This study analyzes the intergenerational transmission of education in nine Sub-Saharan African countries, using nationally representative household survey data on parents of adult individuals. It provides the levels and trends of intergenerational persistence of years of schooling over 50 years, and it also ranks the nine countries relative to other nations. There is a declining cohort trend in the intergenerational persistence of education, particularly after the 1960s. Nevertheless, the education of parents remains a strong determinant of the educational outcomes of children. The analysis also documents country heterogeneity (intergenerational educational mobility varies significantly across countries) and a marked gender effect: daughter's education attainment is more correlated with her parents' education than that of sons. From a policy perspective, our result points to the importance of targeted redistributive policies and the expansion of secondary education to improve mobility.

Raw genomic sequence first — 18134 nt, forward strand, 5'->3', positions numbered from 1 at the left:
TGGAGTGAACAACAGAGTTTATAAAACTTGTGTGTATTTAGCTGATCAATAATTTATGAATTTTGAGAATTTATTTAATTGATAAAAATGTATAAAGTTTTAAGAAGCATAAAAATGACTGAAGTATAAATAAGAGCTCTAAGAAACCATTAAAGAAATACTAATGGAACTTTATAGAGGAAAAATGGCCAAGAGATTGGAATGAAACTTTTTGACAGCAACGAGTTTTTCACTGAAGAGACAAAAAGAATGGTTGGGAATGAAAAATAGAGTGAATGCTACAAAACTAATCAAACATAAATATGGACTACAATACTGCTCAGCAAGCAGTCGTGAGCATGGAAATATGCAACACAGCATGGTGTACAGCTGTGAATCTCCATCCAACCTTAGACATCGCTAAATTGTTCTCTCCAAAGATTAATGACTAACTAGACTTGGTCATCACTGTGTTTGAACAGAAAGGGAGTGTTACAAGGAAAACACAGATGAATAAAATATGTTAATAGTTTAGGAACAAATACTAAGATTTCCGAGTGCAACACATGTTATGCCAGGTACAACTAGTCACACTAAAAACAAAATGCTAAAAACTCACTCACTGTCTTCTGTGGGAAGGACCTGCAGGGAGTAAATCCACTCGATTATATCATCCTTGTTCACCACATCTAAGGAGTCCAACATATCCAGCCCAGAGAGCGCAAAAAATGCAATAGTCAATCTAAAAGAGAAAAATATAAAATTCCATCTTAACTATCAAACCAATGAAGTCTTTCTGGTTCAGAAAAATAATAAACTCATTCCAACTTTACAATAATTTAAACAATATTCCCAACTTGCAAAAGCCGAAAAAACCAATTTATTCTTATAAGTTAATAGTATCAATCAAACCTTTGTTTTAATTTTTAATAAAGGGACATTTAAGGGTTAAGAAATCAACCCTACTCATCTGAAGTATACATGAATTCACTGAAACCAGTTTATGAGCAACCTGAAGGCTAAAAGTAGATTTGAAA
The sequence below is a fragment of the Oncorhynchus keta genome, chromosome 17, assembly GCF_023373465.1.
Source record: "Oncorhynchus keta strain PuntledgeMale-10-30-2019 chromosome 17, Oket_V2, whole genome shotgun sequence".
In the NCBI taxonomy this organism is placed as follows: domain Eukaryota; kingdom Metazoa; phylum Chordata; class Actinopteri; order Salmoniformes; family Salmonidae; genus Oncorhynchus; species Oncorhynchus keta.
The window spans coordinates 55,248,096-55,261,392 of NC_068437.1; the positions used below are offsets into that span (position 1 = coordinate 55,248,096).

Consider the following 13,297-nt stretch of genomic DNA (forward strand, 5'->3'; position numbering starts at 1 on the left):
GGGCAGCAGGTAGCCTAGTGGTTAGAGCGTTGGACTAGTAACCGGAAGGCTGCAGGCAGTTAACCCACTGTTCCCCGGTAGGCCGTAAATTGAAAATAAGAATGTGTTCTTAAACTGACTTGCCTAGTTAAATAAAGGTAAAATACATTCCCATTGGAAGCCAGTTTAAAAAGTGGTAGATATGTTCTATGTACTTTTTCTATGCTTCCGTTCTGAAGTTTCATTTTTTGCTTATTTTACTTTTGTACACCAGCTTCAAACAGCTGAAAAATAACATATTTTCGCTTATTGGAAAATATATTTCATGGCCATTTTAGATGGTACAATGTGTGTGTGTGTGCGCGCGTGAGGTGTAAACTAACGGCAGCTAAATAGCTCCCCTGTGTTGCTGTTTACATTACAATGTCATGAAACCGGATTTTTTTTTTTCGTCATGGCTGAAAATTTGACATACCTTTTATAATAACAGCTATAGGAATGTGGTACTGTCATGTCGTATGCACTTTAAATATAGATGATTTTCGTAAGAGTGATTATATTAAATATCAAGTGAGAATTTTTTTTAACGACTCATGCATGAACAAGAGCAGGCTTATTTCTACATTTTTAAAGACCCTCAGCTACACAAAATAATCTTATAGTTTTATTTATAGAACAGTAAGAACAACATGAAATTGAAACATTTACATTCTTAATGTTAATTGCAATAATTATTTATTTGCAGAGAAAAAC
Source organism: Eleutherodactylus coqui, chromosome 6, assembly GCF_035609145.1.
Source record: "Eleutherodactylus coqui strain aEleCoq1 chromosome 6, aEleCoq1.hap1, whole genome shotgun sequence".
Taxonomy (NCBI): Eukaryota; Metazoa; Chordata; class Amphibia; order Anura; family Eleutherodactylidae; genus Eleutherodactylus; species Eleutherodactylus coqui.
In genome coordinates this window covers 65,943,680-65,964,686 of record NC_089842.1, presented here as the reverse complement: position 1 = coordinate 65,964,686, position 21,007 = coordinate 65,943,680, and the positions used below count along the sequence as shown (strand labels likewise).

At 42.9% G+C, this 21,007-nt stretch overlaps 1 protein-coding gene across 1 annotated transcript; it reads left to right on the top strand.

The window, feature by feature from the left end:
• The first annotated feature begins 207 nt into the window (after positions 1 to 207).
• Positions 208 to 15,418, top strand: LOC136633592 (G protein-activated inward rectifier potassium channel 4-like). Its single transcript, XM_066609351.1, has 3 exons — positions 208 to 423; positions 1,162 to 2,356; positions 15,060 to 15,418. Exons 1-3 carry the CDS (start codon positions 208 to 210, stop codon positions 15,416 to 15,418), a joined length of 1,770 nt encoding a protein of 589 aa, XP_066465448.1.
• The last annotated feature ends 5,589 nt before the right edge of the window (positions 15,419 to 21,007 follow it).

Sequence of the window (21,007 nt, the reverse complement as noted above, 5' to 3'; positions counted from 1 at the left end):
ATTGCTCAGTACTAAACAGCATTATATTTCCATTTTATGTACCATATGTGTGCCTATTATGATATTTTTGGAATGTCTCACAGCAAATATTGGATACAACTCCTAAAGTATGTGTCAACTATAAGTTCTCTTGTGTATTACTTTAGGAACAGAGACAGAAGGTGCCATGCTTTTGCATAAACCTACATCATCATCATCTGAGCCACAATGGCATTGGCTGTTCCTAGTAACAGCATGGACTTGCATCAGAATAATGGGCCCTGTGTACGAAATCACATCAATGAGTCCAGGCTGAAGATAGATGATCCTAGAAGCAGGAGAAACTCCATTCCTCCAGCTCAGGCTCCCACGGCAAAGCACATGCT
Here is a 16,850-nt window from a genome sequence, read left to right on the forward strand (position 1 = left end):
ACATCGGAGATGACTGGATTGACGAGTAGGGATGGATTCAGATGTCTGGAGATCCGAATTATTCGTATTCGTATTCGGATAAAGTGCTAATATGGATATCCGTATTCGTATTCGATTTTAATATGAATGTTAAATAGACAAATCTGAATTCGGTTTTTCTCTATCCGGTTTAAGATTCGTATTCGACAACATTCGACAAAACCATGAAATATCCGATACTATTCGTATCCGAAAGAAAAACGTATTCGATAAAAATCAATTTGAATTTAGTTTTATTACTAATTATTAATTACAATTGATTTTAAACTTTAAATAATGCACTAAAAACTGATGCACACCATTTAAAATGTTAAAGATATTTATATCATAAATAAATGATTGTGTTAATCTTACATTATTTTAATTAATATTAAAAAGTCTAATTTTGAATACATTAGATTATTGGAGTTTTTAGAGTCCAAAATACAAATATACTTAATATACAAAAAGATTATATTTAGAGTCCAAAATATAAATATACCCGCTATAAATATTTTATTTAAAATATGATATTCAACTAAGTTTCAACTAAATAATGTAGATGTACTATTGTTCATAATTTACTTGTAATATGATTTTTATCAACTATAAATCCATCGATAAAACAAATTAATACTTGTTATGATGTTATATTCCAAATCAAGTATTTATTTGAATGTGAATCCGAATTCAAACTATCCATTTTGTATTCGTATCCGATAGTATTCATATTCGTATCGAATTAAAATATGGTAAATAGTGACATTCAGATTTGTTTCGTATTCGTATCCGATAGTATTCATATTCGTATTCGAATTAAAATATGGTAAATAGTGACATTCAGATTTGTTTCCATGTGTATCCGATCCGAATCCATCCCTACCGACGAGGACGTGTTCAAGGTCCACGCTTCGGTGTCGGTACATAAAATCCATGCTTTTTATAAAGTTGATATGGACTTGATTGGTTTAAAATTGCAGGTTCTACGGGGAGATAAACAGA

|Number of pages||21|
|Journal||Contemporary Economic Policy|
|Early online date||9 Sept 2020|
|Publication status||Published - Jul 2021|
- o55 - Economywide Country Studies: Africa
- i25 - Education and Economic Development
- o15 - "Economic Development: Human Resources; Human Development; Income Distribution; Migration"